Arcon shareholders have voted to establish a separate oil and gas company and permit Arcon to focus exclusively on its mineral interests. At an extraordinary general meeting yesterday, a resolution to set up Providence Resources, a new company with its own listing, was carried unanimously by shareholders.
Arcon chief executive, Mr Tony O'Reilly jnr, said fund managers had reached a consensus that oil and gas interests and mining interests did not fit well within a single company.
According to Mr Brendan Gilmore, Arcon chairman, shareholders will "retain a flexibility to invest in either company". He said Providence shares would be launched on the exchange at 2.3p, which is the net asset value.
Arcon also announced yesterday that NatWest Markets, the investment arm of the National Westminster Bank Group, had underwritten a new $85 million (£59.4 million) facility for the company.
The proceeds of this new facility will be used to repay the original limited resource project finance facility. The balance will be used by Arcon to strengthen its balance sheet and to invest in mining and mineral projects.
Mr O'Reilly said the NatWest facility would "considerably reduce lending rates and provide substantial resources for future investment".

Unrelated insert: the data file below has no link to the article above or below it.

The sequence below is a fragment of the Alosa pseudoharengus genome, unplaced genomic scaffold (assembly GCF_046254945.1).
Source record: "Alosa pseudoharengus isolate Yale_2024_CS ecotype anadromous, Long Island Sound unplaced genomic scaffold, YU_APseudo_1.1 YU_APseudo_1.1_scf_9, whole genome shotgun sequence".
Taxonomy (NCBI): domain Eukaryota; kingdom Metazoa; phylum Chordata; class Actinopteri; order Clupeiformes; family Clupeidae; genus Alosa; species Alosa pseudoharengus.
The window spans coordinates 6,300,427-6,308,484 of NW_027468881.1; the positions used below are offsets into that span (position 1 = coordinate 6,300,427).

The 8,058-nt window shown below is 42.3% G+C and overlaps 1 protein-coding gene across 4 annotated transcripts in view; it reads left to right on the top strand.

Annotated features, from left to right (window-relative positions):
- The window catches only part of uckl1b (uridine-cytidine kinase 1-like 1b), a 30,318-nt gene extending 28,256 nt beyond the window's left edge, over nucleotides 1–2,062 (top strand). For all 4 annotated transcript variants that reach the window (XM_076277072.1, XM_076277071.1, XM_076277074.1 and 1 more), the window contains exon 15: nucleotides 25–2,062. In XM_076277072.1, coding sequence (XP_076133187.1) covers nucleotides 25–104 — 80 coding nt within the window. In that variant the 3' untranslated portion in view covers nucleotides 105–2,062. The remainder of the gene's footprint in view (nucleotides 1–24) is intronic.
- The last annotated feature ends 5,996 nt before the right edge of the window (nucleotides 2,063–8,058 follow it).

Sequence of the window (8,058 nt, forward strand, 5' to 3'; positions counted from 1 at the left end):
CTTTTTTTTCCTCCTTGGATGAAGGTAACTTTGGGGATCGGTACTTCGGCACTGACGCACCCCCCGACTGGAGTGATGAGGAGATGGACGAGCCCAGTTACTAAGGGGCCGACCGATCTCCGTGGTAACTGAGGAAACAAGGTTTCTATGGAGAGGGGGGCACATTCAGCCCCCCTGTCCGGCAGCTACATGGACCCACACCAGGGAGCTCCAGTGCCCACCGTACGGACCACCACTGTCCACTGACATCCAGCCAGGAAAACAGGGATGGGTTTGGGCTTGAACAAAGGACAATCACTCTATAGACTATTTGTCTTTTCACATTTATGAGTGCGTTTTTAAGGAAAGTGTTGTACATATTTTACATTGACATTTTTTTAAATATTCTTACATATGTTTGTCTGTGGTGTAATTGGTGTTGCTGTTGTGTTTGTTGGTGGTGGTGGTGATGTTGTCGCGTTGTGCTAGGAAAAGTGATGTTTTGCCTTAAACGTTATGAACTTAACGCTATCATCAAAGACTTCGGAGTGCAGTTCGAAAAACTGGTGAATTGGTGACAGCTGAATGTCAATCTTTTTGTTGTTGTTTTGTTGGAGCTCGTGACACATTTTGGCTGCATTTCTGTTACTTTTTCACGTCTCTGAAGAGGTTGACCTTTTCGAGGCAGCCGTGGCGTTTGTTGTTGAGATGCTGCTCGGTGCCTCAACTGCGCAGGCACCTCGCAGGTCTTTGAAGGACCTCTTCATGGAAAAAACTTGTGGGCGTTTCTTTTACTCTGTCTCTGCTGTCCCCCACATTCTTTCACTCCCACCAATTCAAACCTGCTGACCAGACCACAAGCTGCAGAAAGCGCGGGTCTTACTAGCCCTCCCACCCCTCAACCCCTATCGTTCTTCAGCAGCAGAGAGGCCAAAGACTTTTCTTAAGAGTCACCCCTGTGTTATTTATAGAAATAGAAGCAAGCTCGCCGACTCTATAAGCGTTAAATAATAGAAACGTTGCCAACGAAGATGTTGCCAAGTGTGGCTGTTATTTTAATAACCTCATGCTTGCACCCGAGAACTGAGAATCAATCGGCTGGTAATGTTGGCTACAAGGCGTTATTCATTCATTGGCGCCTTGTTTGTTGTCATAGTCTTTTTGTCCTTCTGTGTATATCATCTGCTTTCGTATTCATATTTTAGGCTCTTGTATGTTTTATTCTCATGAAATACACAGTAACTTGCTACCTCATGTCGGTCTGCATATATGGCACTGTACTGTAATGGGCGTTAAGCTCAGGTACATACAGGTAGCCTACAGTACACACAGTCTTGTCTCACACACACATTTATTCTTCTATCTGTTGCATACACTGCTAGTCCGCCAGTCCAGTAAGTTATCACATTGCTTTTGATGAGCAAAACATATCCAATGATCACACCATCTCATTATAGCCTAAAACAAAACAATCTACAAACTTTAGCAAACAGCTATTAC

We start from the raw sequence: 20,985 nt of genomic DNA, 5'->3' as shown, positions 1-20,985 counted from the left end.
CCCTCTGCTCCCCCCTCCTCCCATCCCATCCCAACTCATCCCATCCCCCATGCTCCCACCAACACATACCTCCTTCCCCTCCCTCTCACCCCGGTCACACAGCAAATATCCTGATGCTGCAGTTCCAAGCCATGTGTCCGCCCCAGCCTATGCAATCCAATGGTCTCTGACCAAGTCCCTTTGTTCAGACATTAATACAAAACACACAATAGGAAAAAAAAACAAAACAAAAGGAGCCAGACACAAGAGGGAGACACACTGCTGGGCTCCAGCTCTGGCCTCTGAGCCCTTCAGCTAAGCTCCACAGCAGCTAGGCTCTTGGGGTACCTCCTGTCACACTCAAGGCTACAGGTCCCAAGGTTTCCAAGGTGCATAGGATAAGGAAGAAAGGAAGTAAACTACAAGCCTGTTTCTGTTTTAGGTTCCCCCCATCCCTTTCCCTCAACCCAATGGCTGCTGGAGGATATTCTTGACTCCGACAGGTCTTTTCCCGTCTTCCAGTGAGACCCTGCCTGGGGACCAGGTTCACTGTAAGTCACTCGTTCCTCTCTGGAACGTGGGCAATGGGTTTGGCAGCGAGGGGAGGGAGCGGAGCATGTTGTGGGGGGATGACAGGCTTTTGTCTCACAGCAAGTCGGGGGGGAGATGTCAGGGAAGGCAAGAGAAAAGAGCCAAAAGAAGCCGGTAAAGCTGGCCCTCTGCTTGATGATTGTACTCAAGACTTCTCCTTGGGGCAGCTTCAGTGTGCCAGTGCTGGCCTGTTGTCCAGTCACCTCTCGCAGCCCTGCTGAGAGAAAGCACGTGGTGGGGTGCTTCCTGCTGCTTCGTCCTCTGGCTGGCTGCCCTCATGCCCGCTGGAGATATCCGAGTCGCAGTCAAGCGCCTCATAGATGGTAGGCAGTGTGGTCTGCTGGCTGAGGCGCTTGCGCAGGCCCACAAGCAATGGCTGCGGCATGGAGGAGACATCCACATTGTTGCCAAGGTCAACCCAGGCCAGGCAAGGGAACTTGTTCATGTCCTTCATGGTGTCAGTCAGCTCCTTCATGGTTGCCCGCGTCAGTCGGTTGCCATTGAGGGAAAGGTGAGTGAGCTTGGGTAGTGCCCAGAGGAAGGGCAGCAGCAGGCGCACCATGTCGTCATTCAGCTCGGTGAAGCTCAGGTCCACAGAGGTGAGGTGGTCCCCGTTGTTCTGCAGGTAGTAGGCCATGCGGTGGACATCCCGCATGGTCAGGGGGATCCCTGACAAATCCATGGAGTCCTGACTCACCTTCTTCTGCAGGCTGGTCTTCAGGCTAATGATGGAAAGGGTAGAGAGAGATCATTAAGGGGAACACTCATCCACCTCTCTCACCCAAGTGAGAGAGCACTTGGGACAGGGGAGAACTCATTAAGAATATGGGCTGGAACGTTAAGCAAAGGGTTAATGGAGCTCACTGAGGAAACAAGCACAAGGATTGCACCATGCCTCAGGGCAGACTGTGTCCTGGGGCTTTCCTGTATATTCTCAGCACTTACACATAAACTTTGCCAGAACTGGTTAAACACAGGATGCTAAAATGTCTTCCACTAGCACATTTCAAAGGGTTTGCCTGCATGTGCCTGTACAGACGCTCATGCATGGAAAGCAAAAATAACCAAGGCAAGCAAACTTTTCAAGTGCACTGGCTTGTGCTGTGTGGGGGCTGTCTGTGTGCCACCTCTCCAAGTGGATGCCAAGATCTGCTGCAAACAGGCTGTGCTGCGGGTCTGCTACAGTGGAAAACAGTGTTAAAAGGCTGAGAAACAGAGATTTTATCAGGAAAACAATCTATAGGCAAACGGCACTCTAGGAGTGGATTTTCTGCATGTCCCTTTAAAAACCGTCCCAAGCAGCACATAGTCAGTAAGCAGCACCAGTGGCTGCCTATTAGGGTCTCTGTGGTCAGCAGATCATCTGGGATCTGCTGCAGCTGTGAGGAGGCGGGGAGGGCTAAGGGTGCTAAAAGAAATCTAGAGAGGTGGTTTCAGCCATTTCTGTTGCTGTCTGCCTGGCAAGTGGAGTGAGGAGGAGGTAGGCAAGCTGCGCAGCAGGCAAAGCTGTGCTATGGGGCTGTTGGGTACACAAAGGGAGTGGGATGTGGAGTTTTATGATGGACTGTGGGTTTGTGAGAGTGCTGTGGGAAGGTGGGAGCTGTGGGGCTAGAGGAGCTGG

Some shareholders at yesterday's e.g.m. expressed concern that, with the transfer of some assets from Arcon to Providence, Arcon's share price might fall.
Mr O'Reilly said this would not happen as Arcon's share price was more closely related to the price of zinc, which was rising. Another shareholder asked the board about recent media reports concerning companies finding alternative materials than zinc to use in manufacturing. "There are always stories like that circulating but recent figures have shown, for instance, zinc consumption in the automobile industry, rising," said Mr O'Reilly.
Under the demerger, Arcon shareholders will be eligible to receive one share in Providence Resources for every one share held in Arcon.
The demerger is subject to approval from the High Court which will be sought today and a stock exchange listing will be sought in the first week of September.
Mr O'Reilly said he believed Arcon was undervalued and he hoped the new focus on purely mineral interests would be recognised.
He added that Arcon was "reviewing" possible ways to "tidy up the share register", a reference to the large number of very small shareholders in the company. Some 10,000 shareholders in Arcon have less than 1,000 shares.